But it is true, they fear it more than death, beauty is feared more than death, more than they fear death.
– William Carlos Williams

Theology seeks the particulars of how God works in the world and who He is, how the Infinite interacts with we the limited. Aesthetics pursues a strikingly similar aim: how the Whole, the All, the Eternal manifests itself in the fragment to create beauty. In the fusion of these two similar and yet disparate disciplines can be found incredible and important insights. Yet both theology and aesthetics are huge, diverse fields of thought, with canons too massive for mere piqued interest. For a simple start, The Portal of Beauty introduces a few key thinkers who tie together the two fields. Bruno Forte, in his concise, dense, and gorgeous work on the theology of aesthetics, draws us to a deeper understanding of the Holy One, through an exploration of the many links between studying beauty and theology. These links are reminders of vital, inescapable truths — truths we would do well to apply in our own relationships, lives, and art.

Forte’s knowledgeable, well-read guidance at times forsakes clarity in favor of poetic and eloquent mental acrobatics. All in all, though, his work is an enlivening beginning to an area that merits much further examination. He often stops at summarizing thinkers’ viewpoints, not carrying forward their ideas into practical applications relevant to daily life. And yet his work provides the first stepping stones in a path that we must take. Indeed, through his window into aesthetics shines impassioning clarity about the importance of beauty to the world, and specifically to the lives and missions of believers in Messiah.

Beauty, as Forte defines it, is “an event; beauty happens when the Whole offers itself in the fragment, and when this self-giving transcends infinite distance.”1 The Infinite Whole gives of itself in tiny fragments of its fullness through form and splendor. Beauty as form suggests that a fragment becomes a proportional analogy of the harmony of the Whole, a dwelling-place for the Eternal. Beauty as splendor describes the Infinite breaking forth, shining out of the intimate fragment and giving itself into the finite.

Seen in such light, what event is more beautiful than that of the Holy One offering to manifest Himself as Jesus, a frail, human fragment to His unfathomable entirety? Jesus embodies the exact perfection and nature of God — He is the image and form of the Infinite. At the same time, the power and radiantly loving heart of the Father shines forth from Jesus’ deeds and personality, a splendor unmatched by any other human being in history. Indeed, the incarnation of Jesus is perhaps the most complete and obvious example we have of an event of beauty. Thus suddenly the entire, vast body of understanding of beauty through the ages — aesthetics — unexpectedly reveals the personality and love of God. In examining beauty, one shortly comes to wonder at that strange melancholy that seems to haunt the truly beautiful, the twinge of death that entwines with joy to pierce the heart in aesthetic arrest. Forte puts his finger on the importance of that strange sadness, our need for despair in tandem and contrast with beauty.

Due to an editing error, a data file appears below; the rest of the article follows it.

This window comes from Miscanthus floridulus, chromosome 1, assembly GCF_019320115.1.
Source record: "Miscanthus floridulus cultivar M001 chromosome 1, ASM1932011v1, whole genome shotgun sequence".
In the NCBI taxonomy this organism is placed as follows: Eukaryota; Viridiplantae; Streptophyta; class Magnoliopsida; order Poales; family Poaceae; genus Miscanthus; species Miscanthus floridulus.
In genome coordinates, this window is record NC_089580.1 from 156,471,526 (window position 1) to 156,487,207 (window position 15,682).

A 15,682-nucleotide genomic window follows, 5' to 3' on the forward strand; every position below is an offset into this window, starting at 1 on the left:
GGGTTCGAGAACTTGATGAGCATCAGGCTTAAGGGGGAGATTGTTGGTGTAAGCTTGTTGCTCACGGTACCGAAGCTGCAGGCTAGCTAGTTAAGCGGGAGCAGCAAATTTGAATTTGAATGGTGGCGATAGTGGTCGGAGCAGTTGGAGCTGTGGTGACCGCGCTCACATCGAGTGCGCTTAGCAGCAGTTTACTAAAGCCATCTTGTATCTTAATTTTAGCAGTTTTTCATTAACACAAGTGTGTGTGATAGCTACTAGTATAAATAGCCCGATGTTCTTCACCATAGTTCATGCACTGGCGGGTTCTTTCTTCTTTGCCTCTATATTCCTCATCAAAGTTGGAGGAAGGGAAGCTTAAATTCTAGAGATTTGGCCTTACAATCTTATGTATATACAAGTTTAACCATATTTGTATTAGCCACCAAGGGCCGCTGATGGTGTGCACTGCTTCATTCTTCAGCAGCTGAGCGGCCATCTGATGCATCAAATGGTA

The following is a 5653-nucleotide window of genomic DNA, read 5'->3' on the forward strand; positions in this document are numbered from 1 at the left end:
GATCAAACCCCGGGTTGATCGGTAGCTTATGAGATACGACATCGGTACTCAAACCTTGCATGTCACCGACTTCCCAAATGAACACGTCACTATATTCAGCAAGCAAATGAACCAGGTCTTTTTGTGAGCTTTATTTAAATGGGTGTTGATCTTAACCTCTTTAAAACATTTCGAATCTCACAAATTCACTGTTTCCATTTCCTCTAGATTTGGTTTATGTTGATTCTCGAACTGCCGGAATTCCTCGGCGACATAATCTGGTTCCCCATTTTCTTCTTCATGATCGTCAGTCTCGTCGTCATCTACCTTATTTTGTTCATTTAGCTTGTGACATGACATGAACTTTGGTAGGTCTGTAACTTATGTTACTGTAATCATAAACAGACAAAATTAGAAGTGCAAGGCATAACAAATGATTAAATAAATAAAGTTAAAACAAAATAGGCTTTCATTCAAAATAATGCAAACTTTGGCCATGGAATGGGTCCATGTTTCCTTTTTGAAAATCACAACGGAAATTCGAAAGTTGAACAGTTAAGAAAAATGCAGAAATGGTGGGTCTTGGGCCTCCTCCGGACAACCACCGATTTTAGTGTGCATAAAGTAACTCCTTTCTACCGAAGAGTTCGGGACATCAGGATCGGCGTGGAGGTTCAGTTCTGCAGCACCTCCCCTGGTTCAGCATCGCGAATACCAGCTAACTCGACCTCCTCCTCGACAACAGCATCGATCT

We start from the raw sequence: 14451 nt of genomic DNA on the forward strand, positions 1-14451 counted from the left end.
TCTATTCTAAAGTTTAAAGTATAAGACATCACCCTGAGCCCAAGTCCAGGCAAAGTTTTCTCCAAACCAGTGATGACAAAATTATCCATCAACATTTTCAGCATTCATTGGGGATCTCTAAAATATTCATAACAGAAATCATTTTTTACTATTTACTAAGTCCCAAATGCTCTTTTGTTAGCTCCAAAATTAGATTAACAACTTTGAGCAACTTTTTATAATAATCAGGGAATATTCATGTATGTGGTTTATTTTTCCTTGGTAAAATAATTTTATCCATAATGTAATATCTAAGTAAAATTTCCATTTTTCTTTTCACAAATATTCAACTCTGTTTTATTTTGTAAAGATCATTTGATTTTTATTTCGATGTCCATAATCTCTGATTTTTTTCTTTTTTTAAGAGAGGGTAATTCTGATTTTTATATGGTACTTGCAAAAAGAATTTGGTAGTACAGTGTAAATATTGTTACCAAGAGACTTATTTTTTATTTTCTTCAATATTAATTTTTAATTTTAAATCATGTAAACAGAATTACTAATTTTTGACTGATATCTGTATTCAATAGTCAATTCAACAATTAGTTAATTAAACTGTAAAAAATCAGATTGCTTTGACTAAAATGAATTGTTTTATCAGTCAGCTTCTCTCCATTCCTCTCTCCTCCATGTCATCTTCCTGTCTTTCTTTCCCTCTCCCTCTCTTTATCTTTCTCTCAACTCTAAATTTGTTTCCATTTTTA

“A Christianity deprived of beauty would risk being nothing other than a faith that has never known the darkness of despair, and so being an empty, tranquilizing ‘established Christianity’…True sacrifice requires love, and we only truly love a beauty that has stolen us from ourselves. And so there is a special strength and dignity in despair, attained only by those who have fallen in love with beauty, and absent from a this-worldly Christianity which has compromised with the calculations and comforts of this present age.”2

Forte turns to Soren Kierkegaard to elucidate the interplay between beauty and misery. Kierkegaard intimately investigates various models of how one might stray into pursuing penultimate beauty, all of which lead to abject despair in the dissatisfaction with the merely reflective beauty of this world while the heart continues to long for the true Beauty of the coming Kingdom. Beauty draws us to need desperately, and at some point of the dark night of despair our desperation drives us out of our prejudices, lusts, mediocrity and false comfort into a relationship with the One who is equally desperate to hold us in His arms and fill us with His Comfort. A faith without such passion at its heart is dry, shallow, and cannot but be co-opted by the forces against the Kingdom—quotidian apathy, satisfaction with mediocrity, fleeting pleasures to dull the pain of existing instead of living. Without beauty and therefore despair, we subscribe to a comfortable, controlled religion that places the Infinite One in a box built of our own fears, urges, and mundane routines and will not allow Him to fully reign over our lives. And yet beauty in the world has a way of entrancing its pursuers, never quite fulfilling their inherent longing for the Infinite at its heart. We stop at aesthetically pleasing moments and begin to pursue the pleasure they lend us, rather than the Truth that shines through such beauty and indeed is at its very core. There is a harsh tension between the acknowledgment of the Infinite revealed by real beauty and the desperate yearning for something more that beauty seems to highlight within us.